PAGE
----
Beginning at Townsville and spilling northwards beyond Cape York into Torres Strait, the emphasis in the northern reaches is on the vast range of experiences, with everything from five star celebrity hangouts to deserted Robinson Crusoe-style outposts. The choice is yours. By Fiona Harper
The sickly sweet scent of frangipani permeates the air as you venture further north on your Marine Park journey. As the temperature increases, so too do the heady sun-infused aromas wafting from the forests, jungles and gardens of Tropical North Queensland. Seasoned sailors will say they can determine how far offshore they are by the land smells that waft out across the waves.
While that may be true, and indeed some of the northern delights, like Flinders Reef, are so far offshore that you almost need a passport to get there, others like the Low Isles are just a few kilometres from land. The favoured destination of adrenalin-seeking game fishermen and hardcore scuba devotees for the deep water and unpolluted reefs that run inside the Continental Shelf, this region is also the haunt of languid sunworshippers aiming for nothing more strenuous than an easy snorkel off the beach of a deserted coral cay. The northern region is a delightful jumble of sun, sand and sea that just gets more interesting the further north you venture.
So how to find your chosen piece of paradise? You could fly into Townsville, which will give you immediate access to Magnetic Island and the Palm Group. Alternatively, hop in a car and drive north from Townsville, passing through Cardwell (with access to Hinchinbrook Island) and Mission Beach (departure point for Dunk and Bedarra Islands) before you come to Cairns, the gateway to nirvana for reef and tropical island worshippers.
Or you could fly straight into Cairns and feel the soft sand of a deserted island slipping through your toes within hours of touching down. There are enough cruise options from Cairns to satisfy the most jaded holidaymaker. From small friendly sundowner cruises to purpose-built dive boats that lurk so far offshore the only way to get there is by helicopter, the choices are phenomenal. Green, Fitzroy and the Frankland Islands are just a short boat ride away. Permanently moored pontoons provide an easy, if somewhat generic, reef experience at Moore and Norman Reefs, but there are plenty of more personalised cruises exploring offshore reefs where humans are well outnumbered by the wildlife.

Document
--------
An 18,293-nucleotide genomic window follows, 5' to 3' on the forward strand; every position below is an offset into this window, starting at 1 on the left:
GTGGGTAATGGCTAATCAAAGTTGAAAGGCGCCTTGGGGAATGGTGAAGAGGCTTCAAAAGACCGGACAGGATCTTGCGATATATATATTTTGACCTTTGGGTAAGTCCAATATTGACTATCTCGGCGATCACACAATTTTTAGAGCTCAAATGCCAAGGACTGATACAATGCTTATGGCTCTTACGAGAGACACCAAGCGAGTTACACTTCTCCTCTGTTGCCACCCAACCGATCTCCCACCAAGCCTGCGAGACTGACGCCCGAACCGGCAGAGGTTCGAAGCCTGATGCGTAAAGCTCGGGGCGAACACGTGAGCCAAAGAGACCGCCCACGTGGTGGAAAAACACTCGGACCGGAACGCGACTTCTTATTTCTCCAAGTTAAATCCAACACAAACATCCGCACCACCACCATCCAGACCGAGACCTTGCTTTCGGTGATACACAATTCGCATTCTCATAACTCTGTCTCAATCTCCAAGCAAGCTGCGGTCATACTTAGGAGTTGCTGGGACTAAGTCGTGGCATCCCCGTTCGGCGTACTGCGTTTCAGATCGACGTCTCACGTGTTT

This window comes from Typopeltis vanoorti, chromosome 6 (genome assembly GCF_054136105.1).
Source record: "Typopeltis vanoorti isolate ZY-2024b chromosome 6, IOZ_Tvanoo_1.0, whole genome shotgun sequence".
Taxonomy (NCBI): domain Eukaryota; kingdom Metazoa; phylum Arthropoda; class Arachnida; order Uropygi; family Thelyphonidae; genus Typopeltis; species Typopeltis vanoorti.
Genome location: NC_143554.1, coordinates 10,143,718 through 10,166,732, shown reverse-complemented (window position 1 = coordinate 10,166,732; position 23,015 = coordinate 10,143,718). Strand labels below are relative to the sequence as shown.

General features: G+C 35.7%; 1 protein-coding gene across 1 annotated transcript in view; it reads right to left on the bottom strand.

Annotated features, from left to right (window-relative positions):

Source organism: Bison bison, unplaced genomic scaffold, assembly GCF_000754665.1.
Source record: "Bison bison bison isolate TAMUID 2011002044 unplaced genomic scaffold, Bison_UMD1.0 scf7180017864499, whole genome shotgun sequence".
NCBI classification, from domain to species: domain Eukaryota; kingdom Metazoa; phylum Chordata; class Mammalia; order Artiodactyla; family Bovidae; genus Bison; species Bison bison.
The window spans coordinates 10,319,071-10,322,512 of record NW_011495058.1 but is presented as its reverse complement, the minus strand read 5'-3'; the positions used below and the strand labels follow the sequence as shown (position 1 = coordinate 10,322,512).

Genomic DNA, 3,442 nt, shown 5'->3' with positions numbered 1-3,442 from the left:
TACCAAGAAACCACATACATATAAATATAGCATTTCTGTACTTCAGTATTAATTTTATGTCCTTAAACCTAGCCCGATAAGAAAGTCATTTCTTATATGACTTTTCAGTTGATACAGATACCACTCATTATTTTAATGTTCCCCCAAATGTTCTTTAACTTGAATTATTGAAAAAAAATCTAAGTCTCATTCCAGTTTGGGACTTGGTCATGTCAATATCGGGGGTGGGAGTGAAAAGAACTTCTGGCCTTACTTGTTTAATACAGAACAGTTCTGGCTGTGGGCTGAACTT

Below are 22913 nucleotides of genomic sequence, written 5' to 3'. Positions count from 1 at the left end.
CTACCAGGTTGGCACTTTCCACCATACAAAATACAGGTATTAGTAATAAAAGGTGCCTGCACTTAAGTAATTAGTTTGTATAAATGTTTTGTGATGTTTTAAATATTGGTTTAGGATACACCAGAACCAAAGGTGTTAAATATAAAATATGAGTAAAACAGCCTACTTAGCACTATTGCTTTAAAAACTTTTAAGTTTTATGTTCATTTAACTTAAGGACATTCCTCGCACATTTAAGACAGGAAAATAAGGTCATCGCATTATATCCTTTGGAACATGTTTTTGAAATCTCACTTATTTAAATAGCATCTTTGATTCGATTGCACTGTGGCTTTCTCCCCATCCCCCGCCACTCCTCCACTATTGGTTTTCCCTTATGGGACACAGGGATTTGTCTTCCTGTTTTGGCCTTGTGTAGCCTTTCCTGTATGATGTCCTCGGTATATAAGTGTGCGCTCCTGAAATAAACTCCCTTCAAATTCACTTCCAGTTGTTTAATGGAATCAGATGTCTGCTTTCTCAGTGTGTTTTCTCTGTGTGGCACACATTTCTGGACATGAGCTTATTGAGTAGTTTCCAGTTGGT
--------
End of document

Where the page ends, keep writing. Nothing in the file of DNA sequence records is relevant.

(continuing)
Another option is to get on the road again from Cairns and drive north for an hour to Port Douglas on one of the best coastal rainforest drives around, the Captain Cook Highway. Stopping in for a latte or lunch at heavenly Palm Cove is almost mandatory for those who like to boast of rubbing shoulders with the rich and famous once they get back home. Intimate Double Island Resort is so close you can almost hear the crystal glasses tinkling.
Enchanting Port Douglas has well and truly awoken from its “sleepy little village” slumber and rivals Cairns as a major departure point for Marine Park cruises. Though it retains its village charm (for now), it’s a sophisticated waterfront town whose star is on the rise. Most of its best restaurants have settled on the winning formula of outdoor dining beneath breeze-rustled palms, serving culinary treats created from a bounty of fresh local produce.
Further north still, the wilderness of Cape York begins soon after leaving Port behind, as you head into mountainous, heavily forested Cape Tribulation and beyond to Cooktown. The bitumen road terminates at Cooktown, meaning that if you don’t have a 4WD or access to a boat, you’ll go no further. If you want to explore the Marine Park north of Cooktown, you’ll need to backtrack and board a vessel from Cairns or Port Douglas.